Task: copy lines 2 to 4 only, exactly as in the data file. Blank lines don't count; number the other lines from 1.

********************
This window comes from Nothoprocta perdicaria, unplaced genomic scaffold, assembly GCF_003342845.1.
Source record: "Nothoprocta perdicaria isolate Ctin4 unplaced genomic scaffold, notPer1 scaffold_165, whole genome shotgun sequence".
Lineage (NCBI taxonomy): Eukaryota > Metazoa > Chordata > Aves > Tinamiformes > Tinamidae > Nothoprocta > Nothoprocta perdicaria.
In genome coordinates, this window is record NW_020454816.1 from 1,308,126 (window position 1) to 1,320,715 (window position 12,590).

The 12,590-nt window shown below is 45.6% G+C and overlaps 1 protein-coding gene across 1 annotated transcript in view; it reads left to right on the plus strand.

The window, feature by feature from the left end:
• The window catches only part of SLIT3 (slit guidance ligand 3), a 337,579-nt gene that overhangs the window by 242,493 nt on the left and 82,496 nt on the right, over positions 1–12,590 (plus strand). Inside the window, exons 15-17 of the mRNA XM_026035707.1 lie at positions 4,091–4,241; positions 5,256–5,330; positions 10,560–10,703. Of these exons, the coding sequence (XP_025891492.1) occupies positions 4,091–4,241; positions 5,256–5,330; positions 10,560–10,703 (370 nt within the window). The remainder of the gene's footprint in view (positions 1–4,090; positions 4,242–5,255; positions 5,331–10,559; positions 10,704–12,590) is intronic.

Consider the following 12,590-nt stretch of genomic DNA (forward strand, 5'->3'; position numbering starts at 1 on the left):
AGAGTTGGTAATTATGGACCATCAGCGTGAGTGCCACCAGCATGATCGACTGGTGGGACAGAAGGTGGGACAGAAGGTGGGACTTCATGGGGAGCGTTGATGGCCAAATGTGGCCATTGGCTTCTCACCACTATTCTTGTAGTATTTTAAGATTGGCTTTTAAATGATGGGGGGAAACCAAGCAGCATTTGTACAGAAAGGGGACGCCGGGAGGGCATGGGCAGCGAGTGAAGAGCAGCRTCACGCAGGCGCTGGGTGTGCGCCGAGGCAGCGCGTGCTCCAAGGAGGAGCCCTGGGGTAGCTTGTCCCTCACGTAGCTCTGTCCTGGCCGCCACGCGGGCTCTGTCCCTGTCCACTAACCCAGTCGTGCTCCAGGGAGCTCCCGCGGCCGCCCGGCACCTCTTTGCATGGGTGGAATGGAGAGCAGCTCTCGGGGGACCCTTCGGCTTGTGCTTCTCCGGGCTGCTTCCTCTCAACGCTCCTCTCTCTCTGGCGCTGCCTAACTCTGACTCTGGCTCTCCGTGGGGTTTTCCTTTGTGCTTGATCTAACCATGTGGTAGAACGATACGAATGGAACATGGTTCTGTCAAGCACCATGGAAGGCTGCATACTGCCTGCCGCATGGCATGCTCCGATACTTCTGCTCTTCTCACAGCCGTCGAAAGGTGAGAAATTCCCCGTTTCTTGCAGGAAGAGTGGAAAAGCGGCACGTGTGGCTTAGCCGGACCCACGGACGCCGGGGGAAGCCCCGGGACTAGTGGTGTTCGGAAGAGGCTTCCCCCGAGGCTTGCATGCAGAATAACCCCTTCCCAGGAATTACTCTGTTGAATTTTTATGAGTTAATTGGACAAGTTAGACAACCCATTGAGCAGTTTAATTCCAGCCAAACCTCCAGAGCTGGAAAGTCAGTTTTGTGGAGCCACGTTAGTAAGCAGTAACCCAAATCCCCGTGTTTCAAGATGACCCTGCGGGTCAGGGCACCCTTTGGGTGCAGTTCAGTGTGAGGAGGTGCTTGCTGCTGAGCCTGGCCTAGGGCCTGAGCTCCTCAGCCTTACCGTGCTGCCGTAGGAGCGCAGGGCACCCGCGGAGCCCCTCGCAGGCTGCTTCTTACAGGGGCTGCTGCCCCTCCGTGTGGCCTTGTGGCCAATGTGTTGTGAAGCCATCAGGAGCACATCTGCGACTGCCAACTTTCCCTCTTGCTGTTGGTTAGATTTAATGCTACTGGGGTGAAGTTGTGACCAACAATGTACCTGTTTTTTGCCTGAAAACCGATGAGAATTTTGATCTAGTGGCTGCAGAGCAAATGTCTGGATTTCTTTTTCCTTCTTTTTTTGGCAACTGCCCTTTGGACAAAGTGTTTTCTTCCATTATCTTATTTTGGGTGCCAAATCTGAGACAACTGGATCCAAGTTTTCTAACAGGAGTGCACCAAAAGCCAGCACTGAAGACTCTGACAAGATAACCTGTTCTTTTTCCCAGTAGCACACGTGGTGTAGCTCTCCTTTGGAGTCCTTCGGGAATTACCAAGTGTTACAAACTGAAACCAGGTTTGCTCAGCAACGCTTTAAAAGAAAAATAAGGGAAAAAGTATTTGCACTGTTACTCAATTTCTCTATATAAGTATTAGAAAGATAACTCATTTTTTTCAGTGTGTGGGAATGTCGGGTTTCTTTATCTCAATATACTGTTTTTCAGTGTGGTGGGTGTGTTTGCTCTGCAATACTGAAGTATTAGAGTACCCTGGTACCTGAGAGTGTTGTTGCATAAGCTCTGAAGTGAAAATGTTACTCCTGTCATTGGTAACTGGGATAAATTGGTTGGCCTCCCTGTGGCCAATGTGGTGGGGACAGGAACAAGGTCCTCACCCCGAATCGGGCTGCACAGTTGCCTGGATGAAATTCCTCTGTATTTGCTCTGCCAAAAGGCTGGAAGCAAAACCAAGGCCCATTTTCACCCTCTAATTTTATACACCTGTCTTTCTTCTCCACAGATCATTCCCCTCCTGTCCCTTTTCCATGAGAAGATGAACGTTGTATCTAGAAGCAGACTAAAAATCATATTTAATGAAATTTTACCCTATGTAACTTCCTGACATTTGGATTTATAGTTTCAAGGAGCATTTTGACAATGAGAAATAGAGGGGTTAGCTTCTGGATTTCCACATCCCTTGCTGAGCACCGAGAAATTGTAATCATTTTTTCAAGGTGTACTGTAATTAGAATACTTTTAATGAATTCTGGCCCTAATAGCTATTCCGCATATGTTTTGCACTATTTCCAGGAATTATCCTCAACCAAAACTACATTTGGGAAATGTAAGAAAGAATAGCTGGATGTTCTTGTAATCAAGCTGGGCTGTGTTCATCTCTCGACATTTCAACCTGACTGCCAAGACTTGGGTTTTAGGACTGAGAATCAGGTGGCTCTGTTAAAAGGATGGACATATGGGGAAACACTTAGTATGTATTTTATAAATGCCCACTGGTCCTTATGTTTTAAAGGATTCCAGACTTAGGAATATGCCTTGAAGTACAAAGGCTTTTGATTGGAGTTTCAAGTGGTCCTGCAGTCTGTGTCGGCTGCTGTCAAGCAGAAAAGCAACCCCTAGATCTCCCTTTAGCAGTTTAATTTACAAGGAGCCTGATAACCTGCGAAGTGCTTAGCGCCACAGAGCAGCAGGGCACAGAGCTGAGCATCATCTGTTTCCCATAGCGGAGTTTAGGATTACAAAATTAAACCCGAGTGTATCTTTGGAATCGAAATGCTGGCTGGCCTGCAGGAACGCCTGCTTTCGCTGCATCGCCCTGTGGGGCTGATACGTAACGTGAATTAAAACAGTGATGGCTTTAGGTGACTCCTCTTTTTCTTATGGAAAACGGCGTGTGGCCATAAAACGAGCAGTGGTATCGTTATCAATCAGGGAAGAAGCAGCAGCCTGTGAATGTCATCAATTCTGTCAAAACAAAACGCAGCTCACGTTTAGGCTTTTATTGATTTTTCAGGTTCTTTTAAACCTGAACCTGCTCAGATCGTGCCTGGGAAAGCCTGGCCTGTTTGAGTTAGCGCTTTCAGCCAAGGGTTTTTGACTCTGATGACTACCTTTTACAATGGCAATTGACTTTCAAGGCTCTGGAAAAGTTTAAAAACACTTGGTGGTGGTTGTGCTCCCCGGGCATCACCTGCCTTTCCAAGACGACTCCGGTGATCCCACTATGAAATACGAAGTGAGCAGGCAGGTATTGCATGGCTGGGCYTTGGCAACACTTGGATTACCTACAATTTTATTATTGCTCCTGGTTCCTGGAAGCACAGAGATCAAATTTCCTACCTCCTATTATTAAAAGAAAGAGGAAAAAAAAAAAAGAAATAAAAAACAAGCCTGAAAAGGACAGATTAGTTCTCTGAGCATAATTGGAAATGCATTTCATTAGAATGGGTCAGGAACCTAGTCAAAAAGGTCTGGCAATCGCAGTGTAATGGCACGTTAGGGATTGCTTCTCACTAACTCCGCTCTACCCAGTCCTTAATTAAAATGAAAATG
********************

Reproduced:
Source record: "Nothoprocta perdicaria isolate Ctin4 unplaced genomic scaffold, notPer1 scaffold_165, whole genome shotgun sequence".
Lineage (NCBI taxonomy): Eukaryota > Metazoa > Chordata > Aves > Tinamiformes > Tinamidae > Nothoprocta > Nothoprocta perdicaria.
In genome coordinates, this window is record NW_020454816.1 from 1,308,126 (window position 1) to 1,320,715 (window position 12,590).